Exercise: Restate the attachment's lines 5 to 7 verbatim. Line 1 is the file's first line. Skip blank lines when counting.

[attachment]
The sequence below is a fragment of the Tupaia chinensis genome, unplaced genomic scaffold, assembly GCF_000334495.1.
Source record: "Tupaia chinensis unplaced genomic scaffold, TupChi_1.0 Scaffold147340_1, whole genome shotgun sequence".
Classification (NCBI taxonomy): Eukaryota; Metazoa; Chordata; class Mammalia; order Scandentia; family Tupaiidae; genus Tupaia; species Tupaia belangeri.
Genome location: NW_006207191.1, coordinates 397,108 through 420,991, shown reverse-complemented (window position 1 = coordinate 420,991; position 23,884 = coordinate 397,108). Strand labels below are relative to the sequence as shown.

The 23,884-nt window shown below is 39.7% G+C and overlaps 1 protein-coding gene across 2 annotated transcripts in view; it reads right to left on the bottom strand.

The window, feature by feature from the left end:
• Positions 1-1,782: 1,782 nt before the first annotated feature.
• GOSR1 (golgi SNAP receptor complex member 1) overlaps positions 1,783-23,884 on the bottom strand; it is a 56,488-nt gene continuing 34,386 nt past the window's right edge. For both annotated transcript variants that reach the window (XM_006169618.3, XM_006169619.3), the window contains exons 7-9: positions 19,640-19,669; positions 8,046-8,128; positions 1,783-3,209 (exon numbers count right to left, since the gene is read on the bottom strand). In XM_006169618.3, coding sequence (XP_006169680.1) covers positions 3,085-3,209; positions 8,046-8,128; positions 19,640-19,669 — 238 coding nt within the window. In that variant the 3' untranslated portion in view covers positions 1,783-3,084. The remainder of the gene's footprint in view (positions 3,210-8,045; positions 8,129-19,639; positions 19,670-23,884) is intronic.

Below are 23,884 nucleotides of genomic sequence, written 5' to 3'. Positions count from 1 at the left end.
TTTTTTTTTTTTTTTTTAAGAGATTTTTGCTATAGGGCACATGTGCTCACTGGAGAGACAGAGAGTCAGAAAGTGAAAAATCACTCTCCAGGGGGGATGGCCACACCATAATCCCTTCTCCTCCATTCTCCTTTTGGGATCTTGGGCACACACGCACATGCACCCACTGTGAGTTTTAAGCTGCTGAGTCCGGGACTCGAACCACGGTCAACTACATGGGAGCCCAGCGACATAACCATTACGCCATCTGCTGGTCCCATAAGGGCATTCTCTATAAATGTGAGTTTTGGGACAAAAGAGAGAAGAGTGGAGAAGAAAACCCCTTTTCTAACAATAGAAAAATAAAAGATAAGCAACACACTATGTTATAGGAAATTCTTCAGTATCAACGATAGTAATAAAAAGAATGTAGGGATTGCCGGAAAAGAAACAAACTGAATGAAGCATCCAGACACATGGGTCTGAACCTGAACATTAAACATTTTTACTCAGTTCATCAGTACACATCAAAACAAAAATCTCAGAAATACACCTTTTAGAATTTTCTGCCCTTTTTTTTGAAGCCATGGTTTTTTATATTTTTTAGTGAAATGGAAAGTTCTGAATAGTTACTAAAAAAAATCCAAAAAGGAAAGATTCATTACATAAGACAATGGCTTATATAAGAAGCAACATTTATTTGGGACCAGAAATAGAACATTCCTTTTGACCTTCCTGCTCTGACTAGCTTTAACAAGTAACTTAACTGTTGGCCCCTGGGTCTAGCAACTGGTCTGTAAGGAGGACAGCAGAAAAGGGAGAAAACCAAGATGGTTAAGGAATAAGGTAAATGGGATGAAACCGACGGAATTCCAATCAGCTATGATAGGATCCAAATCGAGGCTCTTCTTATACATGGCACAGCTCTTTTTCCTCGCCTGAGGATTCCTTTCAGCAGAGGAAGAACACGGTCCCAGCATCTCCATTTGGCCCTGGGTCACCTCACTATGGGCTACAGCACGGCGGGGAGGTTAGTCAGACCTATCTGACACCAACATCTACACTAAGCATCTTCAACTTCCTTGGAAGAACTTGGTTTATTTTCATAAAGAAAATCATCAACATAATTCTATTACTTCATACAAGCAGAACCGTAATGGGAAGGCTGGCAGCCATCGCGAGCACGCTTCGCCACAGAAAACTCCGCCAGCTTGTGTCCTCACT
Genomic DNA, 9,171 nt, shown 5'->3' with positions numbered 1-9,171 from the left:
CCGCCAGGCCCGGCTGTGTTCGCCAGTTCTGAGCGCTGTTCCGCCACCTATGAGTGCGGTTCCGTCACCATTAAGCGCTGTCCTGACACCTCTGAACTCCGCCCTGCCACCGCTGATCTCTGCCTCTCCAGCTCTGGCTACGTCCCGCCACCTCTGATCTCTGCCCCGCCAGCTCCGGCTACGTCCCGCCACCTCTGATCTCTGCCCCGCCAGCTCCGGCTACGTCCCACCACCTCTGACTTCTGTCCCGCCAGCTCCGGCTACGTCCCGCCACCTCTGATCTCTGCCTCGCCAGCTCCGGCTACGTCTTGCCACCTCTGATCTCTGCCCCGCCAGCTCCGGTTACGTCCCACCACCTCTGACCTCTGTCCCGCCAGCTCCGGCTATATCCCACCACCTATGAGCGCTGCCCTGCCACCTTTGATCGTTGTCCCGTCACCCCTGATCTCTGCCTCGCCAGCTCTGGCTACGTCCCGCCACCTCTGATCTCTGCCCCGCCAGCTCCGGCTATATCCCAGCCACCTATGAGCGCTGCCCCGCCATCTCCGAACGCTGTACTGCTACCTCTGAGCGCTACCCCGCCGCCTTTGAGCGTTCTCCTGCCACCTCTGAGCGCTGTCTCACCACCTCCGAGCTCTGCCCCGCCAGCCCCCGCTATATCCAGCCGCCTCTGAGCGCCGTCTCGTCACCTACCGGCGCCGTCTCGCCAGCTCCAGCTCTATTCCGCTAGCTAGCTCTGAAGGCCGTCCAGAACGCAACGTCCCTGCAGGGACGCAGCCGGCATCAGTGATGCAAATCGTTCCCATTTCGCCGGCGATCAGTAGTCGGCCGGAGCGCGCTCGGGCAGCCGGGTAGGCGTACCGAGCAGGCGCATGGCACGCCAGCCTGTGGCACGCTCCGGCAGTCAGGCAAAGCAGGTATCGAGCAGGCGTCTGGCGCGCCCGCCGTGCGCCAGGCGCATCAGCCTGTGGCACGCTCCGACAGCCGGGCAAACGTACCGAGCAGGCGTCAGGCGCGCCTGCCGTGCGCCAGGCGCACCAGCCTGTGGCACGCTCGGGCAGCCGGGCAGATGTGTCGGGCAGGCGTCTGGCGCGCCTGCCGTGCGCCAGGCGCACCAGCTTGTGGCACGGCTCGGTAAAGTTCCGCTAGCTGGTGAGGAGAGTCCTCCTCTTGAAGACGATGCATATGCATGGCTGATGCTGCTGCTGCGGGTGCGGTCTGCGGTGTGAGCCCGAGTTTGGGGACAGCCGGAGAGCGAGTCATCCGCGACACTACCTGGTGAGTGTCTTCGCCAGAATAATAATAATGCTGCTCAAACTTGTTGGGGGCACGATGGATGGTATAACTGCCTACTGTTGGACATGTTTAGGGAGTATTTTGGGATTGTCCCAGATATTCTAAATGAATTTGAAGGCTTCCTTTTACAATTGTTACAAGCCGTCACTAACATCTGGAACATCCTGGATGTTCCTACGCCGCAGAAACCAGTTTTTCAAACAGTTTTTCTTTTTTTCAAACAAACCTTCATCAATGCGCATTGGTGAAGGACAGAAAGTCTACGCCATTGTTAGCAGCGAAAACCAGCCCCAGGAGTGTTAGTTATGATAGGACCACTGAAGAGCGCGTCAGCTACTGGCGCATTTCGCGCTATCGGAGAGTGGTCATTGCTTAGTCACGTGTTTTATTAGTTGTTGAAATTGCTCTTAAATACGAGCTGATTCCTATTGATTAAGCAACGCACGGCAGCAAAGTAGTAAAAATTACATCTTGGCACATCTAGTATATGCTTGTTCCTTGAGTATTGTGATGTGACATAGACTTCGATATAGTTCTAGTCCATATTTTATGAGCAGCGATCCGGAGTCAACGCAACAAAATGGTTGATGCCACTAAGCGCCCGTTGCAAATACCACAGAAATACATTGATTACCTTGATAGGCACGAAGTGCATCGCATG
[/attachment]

The 23,884-nt window shown below is 39.7% G+C and overlaps 1 protein-coding gene across 2 annotated transcripts in view; it reads right to left on the bottom strand.

The window, feature by feature from the left end:
• Positions 1-1,782: 1,782 nt before the first annotated feature.